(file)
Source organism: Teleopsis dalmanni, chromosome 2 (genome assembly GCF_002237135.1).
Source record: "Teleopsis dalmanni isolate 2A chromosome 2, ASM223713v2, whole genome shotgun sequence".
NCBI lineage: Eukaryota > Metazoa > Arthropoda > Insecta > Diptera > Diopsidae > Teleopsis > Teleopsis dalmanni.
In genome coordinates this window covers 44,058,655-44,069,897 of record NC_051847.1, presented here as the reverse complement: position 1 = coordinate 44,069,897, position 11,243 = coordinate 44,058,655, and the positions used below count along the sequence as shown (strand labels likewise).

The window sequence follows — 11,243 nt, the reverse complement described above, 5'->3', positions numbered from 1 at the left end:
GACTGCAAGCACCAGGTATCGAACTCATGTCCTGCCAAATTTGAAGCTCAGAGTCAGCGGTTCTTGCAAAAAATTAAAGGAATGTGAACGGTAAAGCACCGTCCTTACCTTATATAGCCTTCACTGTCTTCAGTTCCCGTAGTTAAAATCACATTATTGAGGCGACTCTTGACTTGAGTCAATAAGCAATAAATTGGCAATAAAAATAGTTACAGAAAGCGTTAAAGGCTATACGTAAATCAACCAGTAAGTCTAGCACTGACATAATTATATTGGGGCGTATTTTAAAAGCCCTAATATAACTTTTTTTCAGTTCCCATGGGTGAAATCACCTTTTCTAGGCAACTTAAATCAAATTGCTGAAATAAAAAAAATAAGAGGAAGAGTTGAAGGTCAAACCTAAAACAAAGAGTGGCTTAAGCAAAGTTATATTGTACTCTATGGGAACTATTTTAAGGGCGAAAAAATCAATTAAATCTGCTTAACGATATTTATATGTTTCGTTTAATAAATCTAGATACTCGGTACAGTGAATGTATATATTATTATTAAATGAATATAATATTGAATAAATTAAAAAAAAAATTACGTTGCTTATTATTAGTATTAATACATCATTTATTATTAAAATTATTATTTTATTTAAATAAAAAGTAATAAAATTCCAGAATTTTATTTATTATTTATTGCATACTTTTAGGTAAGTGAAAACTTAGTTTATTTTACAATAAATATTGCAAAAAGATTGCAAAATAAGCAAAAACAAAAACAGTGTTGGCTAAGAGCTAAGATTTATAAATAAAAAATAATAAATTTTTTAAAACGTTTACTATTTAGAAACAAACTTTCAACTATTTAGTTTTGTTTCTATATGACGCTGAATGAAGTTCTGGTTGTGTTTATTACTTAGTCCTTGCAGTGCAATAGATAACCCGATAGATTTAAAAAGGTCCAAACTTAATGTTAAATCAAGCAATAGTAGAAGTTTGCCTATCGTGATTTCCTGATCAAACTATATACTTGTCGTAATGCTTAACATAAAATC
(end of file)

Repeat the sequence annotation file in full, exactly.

Source organism: Teleopsis dalmanni, chromosome 2 (genome assembly GCF_002237135.1).
Source record: "Teleopsis dalmanni isolate 2A chromosome 2, ASM223713v2, whole genome shotgun sequence".
NCBI lineage: Eukaryota > Metazoa > Arthropoda > Insecta > Diptera > Diopsidae > Teleopsis > Teleopsis dalmanni.
In genome coordinates this window covers 44,058,655-44,069,897 of record NC_051847.1, presented here as the reverse complement: position 1 = coordinate 44,069,897, position 11,243 = coordinate 44,058,655, and the positions used below count along the sequence as shown (strand labels likewise).

The window sequence follows — 11,243 nt, the reverse complement described above, 5'->3', positions numbered from 1 at the left end:
GACTGCAAGCACCAGGTATCGAACTCATGTCCTGCCAAATTTGAAGCTCAGAGTCAGCGGTTCTTGCAAAAAATTAAAGGAATGTGAACGGTAAAGCACCGTCCTTACCTTATATAGCCTTCACTGTCTTCAGTTCCCGTAGTTAAAATCACATTATTGAGGCGACTCTTGACTTGAGTCAATAAGCAATAAATTGGCAATAAAAATAGTTACAGAAAGCGTTAAAGGCTATACGTAAATCAACCAGTAAGTCTAGCACTGACATAATTATATTGGGGCGTATTTTAAAAGCCCTAATATAACTTTTTTTCAGTTCCCATGGGTGAAATCACCTTTTCTAGGCAACTTAAATCAAATTGCTGAAATAAAAAAAATAAGAGGAAGAGTTGAAGGTCAAACCTAAAACAAAGAGTGGCTTAAGCAAAGTTATATTGTACTCTATGGGAACTATTTTAAGGGCGAAAAAATCAATTAAATCTGCTTAACGATATTTATATGTTTCGTTTAATAAATCTAGATACTCGGTACAGTGAATGTATATATTATTATTAAATGAATATAATATTGAATAAATTAAAAAAAAAATTACGTTGCTTATTATTAGTATTAATACATCATTTATTATTAAAATTATTATTTTATTTAAATAAAAAGTAATAAAATTCCAGAATTTTATTTATTATTTATTGCATACTTTTAGGTAAGTGAAAACTTAGTTTATTTTACAATAAATATTGCAAAAAGATTGCAAAATAAGCAAAAACAAAAACAGTGTTGGCTAAGAGCTAAGATTTATAAATAAAAAATAATAAATTTTTTAAAACGTTTACTATTTAGAAACAAACTTTCAACTATTTAGTTTTGTTTCTATATGACGCTGAATGAAGTTCTGGTTGTGTTTATTACTTAGTCCTTGCAGTGCAATAGATAACCCGATAGATTTAAAAAGGTCCAAACTTAATGTTAAATCAAGCAATAGTAGAAGTTTGCCTATCGTGATTTCCTGATCAAACTATATACTTGTCGTAATGCTTAACATAAAATC